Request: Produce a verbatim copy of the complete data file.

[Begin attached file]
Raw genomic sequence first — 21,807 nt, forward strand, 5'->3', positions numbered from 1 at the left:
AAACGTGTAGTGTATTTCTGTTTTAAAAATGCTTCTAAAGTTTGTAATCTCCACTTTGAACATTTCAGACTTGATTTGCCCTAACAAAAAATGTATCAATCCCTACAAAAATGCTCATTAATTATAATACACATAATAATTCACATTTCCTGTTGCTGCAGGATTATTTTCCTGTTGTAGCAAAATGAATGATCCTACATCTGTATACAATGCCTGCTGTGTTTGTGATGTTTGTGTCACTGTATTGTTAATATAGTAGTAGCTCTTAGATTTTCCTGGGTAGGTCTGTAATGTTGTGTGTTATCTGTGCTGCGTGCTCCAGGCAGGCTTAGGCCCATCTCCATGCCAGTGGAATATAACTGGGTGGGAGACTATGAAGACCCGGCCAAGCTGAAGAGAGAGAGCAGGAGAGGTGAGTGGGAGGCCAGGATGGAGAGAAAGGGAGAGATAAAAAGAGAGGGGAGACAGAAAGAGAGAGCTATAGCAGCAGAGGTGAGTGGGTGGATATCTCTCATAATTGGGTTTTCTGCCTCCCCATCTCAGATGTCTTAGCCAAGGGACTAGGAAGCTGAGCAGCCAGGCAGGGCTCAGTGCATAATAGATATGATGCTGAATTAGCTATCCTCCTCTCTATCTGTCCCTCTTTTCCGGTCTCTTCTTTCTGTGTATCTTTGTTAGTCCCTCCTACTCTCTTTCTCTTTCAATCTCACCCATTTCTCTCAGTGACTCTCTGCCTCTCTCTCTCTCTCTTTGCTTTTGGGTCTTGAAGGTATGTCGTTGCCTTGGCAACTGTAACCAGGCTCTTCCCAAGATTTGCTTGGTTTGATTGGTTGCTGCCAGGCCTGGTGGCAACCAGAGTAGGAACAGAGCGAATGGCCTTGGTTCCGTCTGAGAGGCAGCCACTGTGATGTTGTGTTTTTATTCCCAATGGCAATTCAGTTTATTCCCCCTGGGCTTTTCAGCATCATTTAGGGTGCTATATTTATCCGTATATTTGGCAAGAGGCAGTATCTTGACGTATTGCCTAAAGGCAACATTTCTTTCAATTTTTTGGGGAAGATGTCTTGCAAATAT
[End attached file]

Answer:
Raw genomic sequence first — 21,807 nt, forward strand, 5'->3', positions numbered from 1 at the left:
AAACGTGTAGTGTATTTCTGTTTTAAAAATGCTTCTAAAGTTTGTAATCTCCACTTTGAACATTTCAGACTTGATTTGCCCTAACAAAAAATGTATCAATCCCTACAAAAATGCTCATTAATTATAATACACATAATAATTCACATTTCCTGTTGCTGCAGGATTATTTTCCTGTTGTAGCAAAATGAATGATCCTACATCTGTATACAATGCCTGCTGTGTTTGTGATGTTTGTGTCACTGTATTGTTAATATAGTAGTAGCTCTTAGATTTTCCTGGGTAGGTCTGTAATGTTGTGTGTTATCTGTGCTGCGTGCTCCAGGCAGGCTTAGGCCCATCTCCATGCCAGTGGAATATAACTGGGTGGGAGACTATGAAGACCCGGCCAAGCTGAAGAGAGAGAGCAGGAGAGGTGAGTGGGAGGCCAGGATGGAGAGAAAGGGAGAGATAAAAAGAGAGGGGAGACAGAAAGAGAGAGCTATAGCAGCAGAGGTGAGTGGGTGGATATCTCTCATAATTGGGTTTTCTGCCTCCCCATCTCAGATGTCTTAGCCAAGGGACTAGGAAGCTGAGCAGCCAGGCAGGGCTCAGTGCATAATAGATATGATGCTGAATTAGCTATCCTCCTCTCTATCTGTCCCTCTTTTCCGGTCTCTTCTTTCTGTGTATCTTTGTTAGTCCCTCCTACTCTCTTTCTCTTTCAATCTCACCCATTTCTCTCAGTGACTCTCTGCCTCTCTCTCTCTCTCTTTGCTTTTGGGTCTTGAAGGTATGTCGTTGCCTTGGCAACTGTAACCAGGCTCTTCCCAAGATTTGCTTGGTTTGATTGGTTGCTGCCAGGCCTGGTGGCAACCAGAGTAGGAACAGAGCGAATGGCCTTGGTTCCGTCTGAGAGGCAGCCACTGTGATGTTGTGTTTTTATTCCCAATGGCAATTCAGTTTATTCCCCCTGGGCTTTTCAGCATCATTTAGGGTGCTATATTTATCCGTATATTTGGCAAGAGGCAGTATCTTGACGTATTGCCTAAAGGCAACATTTCTTTCAATTTTTTGGGGAAGATGTCTTGCAAATAT